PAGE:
Thailand braces for powerful storm at southern beach towns

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Samui island, Thailand
Ko Samui, Thailand. Photo Credit: Saralee Ann/Shutterstock

NAKHON SI THAMMARAT, Thailand (AP) -- Thai authorities suspended ferry services and began evacuations Thursday ahead of a powerful tropical storm that is expected to pound the Southeast Asian nation's famed southern beach resorts during a peak tourism season.

Rain was already falling around the Gulf of Thailand and officials warned that torrential downpours, strong winds and rough seas were expected in 16 provinces when Tropical Storm Pabuk makes its expected landfall late on Friday.

There are fears that the storm will be the worst to hit Thailand since 1989, when Typhoon Gay left more than 400 dead. A tropical storm in 1962 killed more than 900 people in the south.

In an incident possibly related to the storm, a Russian tourist in Koh Samui died Wednesday as he tried to rescue his daughter, who was struggling in strong surf. Thai PBS television reported that the daughter survived but her father lost consciousness after being tossed against some rocks and couldn't be revived by rescuers.

Thailand's Meteorological Department said the storm will lash southern Thailand's east coast from Thursday to Saturday, with the two provinces of Surat Thani and Nakhon Si Thammarat expected to be hardest hit. Surat Thani is home to the popular tourist islands of Koh Samui, Koh Tao and Koh Phangan.

Army trucks were driving around remote seaside areas in Nakhon Si Thammarat on Thursday evening, searching for stragglers who had not yet been evacuated.

"We have prepared three shelters and currently have about 1,000 people in them," said local official Kriangsak Raksrithong.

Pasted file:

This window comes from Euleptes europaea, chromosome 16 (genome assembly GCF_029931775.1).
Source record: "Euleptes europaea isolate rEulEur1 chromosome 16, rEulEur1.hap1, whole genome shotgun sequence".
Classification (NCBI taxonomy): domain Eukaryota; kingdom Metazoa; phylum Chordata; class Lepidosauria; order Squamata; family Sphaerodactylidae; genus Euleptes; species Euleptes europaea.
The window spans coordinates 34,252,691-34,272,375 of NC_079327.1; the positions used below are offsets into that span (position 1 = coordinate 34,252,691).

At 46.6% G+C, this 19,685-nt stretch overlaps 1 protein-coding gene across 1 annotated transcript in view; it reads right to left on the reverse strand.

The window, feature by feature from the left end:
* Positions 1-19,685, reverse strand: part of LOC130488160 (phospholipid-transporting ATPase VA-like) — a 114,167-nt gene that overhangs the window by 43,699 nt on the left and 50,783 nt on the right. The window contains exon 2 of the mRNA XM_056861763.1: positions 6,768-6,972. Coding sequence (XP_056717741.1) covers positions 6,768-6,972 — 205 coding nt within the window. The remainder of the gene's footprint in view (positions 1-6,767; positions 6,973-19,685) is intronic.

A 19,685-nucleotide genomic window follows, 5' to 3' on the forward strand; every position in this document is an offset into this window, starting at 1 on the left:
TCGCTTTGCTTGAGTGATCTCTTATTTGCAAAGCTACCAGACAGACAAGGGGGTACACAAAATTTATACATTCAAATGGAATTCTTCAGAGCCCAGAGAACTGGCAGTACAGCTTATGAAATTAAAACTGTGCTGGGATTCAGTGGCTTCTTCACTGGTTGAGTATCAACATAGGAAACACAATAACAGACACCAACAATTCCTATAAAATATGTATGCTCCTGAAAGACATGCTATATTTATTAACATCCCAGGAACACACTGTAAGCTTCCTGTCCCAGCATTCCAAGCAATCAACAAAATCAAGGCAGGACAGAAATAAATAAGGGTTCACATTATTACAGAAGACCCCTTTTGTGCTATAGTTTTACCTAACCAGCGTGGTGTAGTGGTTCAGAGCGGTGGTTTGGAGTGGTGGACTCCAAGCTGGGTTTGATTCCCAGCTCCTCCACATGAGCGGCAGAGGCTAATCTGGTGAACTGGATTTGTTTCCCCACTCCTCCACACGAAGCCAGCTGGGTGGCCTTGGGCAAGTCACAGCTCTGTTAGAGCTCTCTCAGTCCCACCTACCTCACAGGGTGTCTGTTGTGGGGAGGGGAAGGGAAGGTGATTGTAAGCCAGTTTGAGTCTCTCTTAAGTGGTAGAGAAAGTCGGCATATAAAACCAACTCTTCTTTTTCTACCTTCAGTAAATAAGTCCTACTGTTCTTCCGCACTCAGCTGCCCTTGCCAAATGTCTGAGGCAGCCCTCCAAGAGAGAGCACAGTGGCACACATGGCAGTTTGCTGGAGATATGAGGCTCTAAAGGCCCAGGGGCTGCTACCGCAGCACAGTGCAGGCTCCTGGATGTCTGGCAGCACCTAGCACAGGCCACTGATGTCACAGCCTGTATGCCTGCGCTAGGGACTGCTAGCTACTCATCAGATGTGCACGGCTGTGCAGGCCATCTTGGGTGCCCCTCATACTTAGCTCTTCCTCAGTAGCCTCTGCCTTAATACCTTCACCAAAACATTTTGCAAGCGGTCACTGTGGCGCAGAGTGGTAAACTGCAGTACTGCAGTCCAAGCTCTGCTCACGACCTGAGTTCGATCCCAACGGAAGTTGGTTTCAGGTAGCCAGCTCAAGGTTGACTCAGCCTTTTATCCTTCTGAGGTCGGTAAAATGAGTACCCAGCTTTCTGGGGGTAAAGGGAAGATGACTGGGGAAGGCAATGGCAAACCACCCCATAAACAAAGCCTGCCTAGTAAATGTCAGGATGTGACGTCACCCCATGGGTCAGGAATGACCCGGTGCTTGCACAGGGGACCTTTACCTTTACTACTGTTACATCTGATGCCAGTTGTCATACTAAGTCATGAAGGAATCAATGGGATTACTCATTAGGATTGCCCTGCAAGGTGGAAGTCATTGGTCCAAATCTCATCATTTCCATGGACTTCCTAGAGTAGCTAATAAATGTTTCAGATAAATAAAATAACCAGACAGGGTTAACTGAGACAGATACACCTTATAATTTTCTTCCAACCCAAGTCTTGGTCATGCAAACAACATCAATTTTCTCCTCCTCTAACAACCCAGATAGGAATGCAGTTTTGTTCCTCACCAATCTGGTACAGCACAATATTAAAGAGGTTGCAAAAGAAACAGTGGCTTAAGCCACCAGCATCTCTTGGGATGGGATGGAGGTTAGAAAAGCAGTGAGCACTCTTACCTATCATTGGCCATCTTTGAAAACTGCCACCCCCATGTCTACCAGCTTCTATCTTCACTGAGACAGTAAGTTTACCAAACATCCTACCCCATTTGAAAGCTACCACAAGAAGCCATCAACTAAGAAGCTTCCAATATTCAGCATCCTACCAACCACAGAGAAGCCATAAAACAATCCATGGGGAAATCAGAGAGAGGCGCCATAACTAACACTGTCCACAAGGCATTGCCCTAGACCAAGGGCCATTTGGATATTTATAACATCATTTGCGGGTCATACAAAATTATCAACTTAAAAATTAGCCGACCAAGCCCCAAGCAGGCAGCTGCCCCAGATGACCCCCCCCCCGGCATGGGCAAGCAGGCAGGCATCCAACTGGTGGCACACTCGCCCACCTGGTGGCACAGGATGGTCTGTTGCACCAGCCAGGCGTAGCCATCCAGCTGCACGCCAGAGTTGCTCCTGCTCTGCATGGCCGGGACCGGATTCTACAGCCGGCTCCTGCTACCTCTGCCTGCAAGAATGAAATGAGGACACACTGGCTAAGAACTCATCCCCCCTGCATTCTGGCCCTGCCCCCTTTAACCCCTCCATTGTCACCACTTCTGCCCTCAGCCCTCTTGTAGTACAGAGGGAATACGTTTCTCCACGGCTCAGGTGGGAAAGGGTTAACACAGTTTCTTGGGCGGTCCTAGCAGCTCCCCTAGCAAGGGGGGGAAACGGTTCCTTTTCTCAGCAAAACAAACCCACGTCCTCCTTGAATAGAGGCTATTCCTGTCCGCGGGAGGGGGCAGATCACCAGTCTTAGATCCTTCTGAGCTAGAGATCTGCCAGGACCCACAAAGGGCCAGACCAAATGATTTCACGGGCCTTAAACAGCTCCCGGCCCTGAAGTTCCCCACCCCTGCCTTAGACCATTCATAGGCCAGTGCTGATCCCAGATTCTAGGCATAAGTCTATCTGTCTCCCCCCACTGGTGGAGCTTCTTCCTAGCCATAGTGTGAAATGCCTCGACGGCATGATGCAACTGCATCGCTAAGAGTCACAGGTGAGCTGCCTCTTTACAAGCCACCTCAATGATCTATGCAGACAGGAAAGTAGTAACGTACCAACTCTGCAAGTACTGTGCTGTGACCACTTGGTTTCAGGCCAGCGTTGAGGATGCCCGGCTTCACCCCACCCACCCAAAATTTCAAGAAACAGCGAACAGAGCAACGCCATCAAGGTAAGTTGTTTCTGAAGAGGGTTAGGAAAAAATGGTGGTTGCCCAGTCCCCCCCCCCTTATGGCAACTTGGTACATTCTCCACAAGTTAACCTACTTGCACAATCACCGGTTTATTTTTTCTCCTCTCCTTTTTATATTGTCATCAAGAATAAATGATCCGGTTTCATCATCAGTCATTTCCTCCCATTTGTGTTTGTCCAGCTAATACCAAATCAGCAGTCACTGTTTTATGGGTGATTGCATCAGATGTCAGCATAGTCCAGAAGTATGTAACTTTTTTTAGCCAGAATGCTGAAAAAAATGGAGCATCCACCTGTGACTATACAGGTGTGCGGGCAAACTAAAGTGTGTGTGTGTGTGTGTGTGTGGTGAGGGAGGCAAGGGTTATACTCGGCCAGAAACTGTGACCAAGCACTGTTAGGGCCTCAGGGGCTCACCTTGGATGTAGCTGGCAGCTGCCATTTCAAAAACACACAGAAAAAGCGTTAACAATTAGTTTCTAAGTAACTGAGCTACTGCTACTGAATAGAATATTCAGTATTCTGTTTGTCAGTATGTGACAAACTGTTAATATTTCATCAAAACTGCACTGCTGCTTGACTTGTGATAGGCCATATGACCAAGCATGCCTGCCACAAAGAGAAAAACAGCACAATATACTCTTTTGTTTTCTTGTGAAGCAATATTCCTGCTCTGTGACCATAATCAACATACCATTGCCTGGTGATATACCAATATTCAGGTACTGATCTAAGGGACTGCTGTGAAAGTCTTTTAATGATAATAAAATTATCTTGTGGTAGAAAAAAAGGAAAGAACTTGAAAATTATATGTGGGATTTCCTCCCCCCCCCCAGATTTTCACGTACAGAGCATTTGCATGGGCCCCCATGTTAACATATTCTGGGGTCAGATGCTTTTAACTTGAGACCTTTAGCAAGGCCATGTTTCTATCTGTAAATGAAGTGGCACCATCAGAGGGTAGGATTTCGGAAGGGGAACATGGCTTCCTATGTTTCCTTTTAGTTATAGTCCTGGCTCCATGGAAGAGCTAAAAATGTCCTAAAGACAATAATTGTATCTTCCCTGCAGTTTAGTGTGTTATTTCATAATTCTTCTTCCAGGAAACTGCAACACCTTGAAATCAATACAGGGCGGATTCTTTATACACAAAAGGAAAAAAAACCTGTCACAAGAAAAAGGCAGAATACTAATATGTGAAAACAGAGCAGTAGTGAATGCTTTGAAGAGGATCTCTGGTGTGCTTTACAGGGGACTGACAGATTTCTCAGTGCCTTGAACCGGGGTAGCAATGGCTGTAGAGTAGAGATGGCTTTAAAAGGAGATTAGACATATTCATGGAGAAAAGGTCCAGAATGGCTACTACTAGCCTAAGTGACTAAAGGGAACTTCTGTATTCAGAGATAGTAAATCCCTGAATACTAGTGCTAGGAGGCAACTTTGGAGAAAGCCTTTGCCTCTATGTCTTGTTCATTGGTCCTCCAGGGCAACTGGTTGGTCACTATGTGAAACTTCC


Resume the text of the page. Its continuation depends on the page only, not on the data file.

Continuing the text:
Fishing is another major industry in the south, and small boat owners were heeding the warning. Many dragged their vessels ashore, attaching ropes to the boats and having friends help tug them on to beaches.

The Meteorological Department said the storm was moving west into the Gulf of Thailand with maximum winds of 40 miles per hour, and that waves 10 to 16 feet high were possible in the Gulf of Thailand, and 6 to 10 feet high in the Andaman Sea on the west coast. It warned of strong winds and storm surges on the gulf side and said all ships should stay berthed on land through Saturday.

"There will be heavy rainfall and we have to prepared for flooding or an impact on transportation," Prime Minister Prayuth Chan-ocha said. "We are ready ourselves, but if the rainfall is high we will need some time to resolve problems."

He later held a video conference with the governors of the 16 provinces to discuss preparations for the emergency, including digging drainage canals to run off floodwaters, mobilizing rescue vehicles, ordering all boats to be docked, and readying medical facilities.

Southern Thailand's tourist industry is a huge moneymaker, and authorities have become particularly sensitive to visitors' safety since last July, when 47 Chinese tourists drowned when a boat sank in rough seas near the popular resort of Phuket in the Andaman Sea.

On Samui island, beach guards hoisted red flags to warn people to stay out of the sea. Police patrolled beaches, although many were almost deserted.

Anne Britt Sodefjed, a tourist from Norway, said she wasn't worried. "We have bought lights, yes, and some more water. And we know the hotel will look after us," she said.

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